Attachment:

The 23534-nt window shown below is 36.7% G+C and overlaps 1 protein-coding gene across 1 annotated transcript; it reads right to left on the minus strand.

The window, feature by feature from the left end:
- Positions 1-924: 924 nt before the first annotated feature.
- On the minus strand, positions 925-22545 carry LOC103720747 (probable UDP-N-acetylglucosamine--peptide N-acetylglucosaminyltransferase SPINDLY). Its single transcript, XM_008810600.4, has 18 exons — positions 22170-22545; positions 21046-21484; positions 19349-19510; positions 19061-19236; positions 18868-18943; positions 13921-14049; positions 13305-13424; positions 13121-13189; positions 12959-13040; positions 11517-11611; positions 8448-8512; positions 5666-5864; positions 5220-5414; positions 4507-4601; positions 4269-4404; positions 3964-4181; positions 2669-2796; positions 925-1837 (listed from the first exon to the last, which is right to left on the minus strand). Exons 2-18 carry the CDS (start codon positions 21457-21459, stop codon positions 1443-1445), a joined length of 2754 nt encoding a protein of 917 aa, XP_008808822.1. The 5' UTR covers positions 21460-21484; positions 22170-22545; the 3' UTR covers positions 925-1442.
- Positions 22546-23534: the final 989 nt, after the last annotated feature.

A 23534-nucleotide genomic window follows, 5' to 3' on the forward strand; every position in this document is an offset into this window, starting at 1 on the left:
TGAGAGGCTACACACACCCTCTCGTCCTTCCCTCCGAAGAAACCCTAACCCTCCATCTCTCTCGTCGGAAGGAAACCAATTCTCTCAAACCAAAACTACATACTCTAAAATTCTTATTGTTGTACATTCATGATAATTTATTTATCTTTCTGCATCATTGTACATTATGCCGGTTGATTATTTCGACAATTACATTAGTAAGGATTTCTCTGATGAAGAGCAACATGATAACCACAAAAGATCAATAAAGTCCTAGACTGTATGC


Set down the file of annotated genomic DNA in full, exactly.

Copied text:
The 23534-nt window shown below is 36.7% G+C and overlaps 1 protein-coding gene across 1 annotated transcript; it reads right to left on the minus strand.

The window, feature by feature from the left end:
- Positions 1-924: 924 nt before the first annotated feature.
- On the minus strand, positions 925-22545 carry LOC103720747 (probable UDP-N-acetylglucosamine--peptide N-acetylglucosaminyltransferase SPINDLY). Its single transcript, XM_008810600.4, has 18 exons — positions 22170-22545; positions 21046-21484; positions 19349-19510; positions 19061-19236; positions 18868-18943; positions 13921-14049; positions 13305-13424; positions 13121-13189; positions 12959-13040; positions 11517-11611; positions 8448-8512; positions 5666-5864; positions 5220-5414; positions 4507-4601; positions 4269-4404; positions 3964-4181; positions 2669-2796; positions 925-1837 (listed from the first exon to the last, which is right to left on the minus strand). Exons 2-18 carry the CDS (start codon positions 21457-21459, stop codon positions 1443-1445), a joined length of 2754 nt encoding a protein of 917 aa, XP_008808822.1. The 5' UTR covers positions 21460-21484; positions 22170-22545; the 3' UTR covers positions 925-1442.
- Positions 22546-23534: the final 989 nt, after the last annotated feature.

A 23534-nucleotide genomic window follows, 5' to 3' on the forward strand; every position in this document is an offset into this window, starting at 1 on the left:
TGAGAGGCTACACACACCCTCTCGTCCTTCCCTCCGAAGAAACCCTAACCCTCCATCTCTCTCGTCGGAAGGAAACCAATTCTCTCAAACCAAAACTACATACTCTAAAATTCTTATTGTTGTACATTCATGATAATTTATTTATCTTTCTGCATCATTGTACATTATGCCGGTTGATTATTTCGACAATTACATTAGTAAGGATTTCTCTGATGAAGAGCAACATGATAACCACAAAAGATCAATAAAGTCCTAGACTGTATGC